For Beattie McGuinness Bungay, this year has seen Cheil, the South Korean advertising giant, move from holding a minority to a majority stake in the London agency. At the same time, BMB announced its “next generation” of management; planner Neal Fairfield, executive creative director Matt Waller, and a yet-to-be-appointed CEO.
Fairfield joined the agency in August from Saatchi & Saatchi, where he was international planning director. Meanwhile Waller, former Grey London and BBH creative director, has only been leading the agency's 16-strong creative department for a matter of weeks.
Together, these three have taken over the day-to-day runnings of an agency which, over the past seven years, has produced work for the likes of Carling, McCain and Pretty Polly.
However, much has been said on the move with many, including The Drum columnist Barry Dudley, questioning what will happen to the agency as its ambitious founders take a back seat.
The Drum caught up with Fairfield and Waller as they respond to Dudley's comments and discuss their thoughts on Cheil, founder DNA and what the future holds for BMB.
The pair began by clarifying the status of the agency in regards to Cheil.
“We work with Cheil as and when we need to and they are an exceptionally good organisation to be part of,” comments Fairfield, who explains that the company respects the independent nature of the agency, alongside its spirit and culture. As a result of this relationship, BMB has worked alongside the Barbarian Group in New York and Bravo, which is seen as its Chinese equivalent, employing 1,800 people," said Fairfield.
“I don’t think any other agency in London of our size could say they’ve got such a large network in China should we wish to go and do work there," he continued. "So it is exceptionally liberating to be able to pull so many different talents from across the world when needed."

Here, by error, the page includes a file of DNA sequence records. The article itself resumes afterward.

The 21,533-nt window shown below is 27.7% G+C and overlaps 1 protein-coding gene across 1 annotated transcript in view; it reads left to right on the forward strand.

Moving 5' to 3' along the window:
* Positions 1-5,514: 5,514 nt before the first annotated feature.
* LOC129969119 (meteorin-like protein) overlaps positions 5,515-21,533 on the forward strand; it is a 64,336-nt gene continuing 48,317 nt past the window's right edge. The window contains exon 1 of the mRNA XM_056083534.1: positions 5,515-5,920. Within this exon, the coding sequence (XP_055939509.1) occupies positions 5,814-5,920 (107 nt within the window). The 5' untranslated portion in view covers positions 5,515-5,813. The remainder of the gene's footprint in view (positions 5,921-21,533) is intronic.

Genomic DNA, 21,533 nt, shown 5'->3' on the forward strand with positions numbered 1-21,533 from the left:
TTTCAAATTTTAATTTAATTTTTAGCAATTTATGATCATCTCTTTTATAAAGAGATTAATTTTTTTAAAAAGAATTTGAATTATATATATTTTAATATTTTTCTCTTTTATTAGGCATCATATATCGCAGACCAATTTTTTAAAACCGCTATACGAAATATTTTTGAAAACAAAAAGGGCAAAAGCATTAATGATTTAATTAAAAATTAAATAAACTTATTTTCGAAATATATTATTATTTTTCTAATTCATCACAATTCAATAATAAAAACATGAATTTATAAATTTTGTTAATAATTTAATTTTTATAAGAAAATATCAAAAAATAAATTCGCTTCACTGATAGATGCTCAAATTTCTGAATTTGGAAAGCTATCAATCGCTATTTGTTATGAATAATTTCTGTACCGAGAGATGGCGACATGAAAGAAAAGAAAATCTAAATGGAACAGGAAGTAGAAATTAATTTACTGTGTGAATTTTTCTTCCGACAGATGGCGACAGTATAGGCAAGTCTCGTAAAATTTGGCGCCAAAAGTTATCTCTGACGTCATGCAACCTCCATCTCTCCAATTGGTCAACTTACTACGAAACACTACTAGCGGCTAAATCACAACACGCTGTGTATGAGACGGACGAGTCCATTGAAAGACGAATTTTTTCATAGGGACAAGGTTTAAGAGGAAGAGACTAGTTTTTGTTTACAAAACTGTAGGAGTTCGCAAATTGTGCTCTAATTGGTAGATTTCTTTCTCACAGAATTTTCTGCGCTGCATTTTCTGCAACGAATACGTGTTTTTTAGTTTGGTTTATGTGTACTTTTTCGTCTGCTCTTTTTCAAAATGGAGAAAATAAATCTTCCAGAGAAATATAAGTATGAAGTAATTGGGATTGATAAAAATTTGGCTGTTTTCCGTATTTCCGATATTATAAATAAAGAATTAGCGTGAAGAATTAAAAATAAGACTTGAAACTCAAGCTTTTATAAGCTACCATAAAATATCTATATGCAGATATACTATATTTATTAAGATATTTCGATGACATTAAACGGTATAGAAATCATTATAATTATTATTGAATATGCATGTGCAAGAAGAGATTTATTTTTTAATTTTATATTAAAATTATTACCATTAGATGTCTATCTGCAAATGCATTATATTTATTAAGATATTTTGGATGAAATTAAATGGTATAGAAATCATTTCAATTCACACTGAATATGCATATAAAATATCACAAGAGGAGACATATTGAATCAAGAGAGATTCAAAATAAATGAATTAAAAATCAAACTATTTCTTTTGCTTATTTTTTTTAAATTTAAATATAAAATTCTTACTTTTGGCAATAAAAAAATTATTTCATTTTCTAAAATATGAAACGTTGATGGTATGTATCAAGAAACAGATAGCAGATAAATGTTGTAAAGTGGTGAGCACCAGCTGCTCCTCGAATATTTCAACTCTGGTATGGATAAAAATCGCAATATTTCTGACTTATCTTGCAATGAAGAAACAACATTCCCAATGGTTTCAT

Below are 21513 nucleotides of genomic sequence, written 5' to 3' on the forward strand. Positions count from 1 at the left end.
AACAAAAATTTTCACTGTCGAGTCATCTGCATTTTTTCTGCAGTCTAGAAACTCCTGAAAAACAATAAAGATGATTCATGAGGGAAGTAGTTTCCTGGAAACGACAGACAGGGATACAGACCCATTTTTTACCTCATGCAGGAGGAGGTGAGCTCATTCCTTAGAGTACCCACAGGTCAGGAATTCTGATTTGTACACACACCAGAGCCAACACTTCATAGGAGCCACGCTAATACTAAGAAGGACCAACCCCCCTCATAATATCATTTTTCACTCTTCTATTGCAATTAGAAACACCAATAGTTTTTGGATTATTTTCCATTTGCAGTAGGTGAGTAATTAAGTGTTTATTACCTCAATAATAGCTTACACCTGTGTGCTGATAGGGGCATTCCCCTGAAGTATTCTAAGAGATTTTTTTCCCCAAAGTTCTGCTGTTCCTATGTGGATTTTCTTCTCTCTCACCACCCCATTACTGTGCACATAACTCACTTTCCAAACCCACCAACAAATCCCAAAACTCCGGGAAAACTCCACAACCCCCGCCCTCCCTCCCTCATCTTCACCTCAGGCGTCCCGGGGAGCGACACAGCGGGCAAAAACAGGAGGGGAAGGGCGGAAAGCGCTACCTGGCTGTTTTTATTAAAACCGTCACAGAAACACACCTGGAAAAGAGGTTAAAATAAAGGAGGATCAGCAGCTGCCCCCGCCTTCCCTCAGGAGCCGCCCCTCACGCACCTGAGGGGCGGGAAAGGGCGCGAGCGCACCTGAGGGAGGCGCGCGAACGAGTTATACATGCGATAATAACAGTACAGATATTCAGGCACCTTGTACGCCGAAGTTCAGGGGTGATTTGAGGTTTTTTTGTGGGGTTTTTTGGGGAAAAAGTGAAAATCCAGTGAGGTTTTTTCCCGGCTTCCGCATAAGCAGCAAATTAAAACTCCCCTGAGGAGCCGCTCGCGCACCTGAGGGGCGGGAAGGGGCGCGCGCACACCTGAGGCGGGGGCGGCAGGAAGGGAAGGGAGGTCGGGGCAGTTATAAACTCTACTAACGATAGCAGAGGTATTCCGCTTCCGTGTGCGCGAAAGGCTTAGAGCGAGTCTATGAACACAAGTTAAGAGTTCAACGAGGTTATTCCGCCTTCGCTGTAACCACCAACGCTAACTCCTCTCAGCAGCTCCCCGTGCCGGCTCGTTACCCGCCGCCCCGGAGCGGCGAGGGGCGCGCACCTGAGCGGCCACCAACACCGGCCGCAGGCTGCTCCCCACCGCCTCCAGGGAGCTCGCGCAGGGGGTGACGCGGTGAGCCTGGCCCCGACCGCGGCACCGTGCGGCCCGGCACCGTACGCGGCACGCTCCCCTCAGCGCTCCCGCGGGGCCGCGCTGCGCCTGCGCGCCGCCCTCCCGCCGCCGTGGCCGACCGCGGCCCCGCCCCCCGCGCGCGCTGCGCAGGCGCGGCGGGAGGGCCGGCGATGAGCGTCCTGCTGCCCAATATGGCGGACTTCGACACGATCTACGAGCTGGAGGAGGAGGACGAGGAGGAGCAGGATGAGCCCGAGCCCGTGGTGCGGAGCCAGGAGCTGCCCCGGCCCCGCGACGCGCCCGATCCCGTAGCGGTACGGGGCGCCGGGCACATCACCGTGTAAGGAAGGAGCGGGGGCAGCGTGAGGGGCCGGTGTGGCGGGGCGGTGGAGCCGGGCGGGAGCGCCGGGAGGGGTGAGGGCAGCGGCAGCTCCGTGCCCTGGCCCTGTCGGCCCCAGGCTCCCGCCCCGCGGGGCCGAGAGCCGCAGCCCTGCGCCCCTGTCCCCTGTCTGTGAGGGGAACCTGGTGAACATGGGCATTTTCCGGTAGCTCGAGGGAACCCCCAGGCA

Fairfield and Waller were also quick to address the suggestion that between their appointments and Cheil’s increased stake, the integrity and guts the BMB founders instilled in the agency will somehow be lost.
“BMB is very much BMB. And if you’ve ever met any of the founders it is their agency,” said Fairfield. “I think the main thing that myself and Matt are allowing them to do is actually get back to what they love doing, which is feeling like the founders again and working for together for the best of our client’s businesses,” he said, with Waller adding that the DNA of BMB is always going to stay the same.
“There is no reason to start pushing on their boundaries,” continued Waller. “In fact, the reverse is happening, they want to find out how we work and for us to share with them how they should do it. I’ve said to Trevor that I’m going to be in his office asking questions every five minutes. They’re the perfect godfathers.”
As of yet there is no update on the appointment of a CEO, the third pillar in this management trio, but in the meantime there is some “exciting” work to be expected.
“There’s a new Thomson’s ad that is in production at the moment. I know Trevor’s really excited about that,” said Waller. “In his own words he is ‘all over it like a cheap suit’. We’re off to a flyer really.”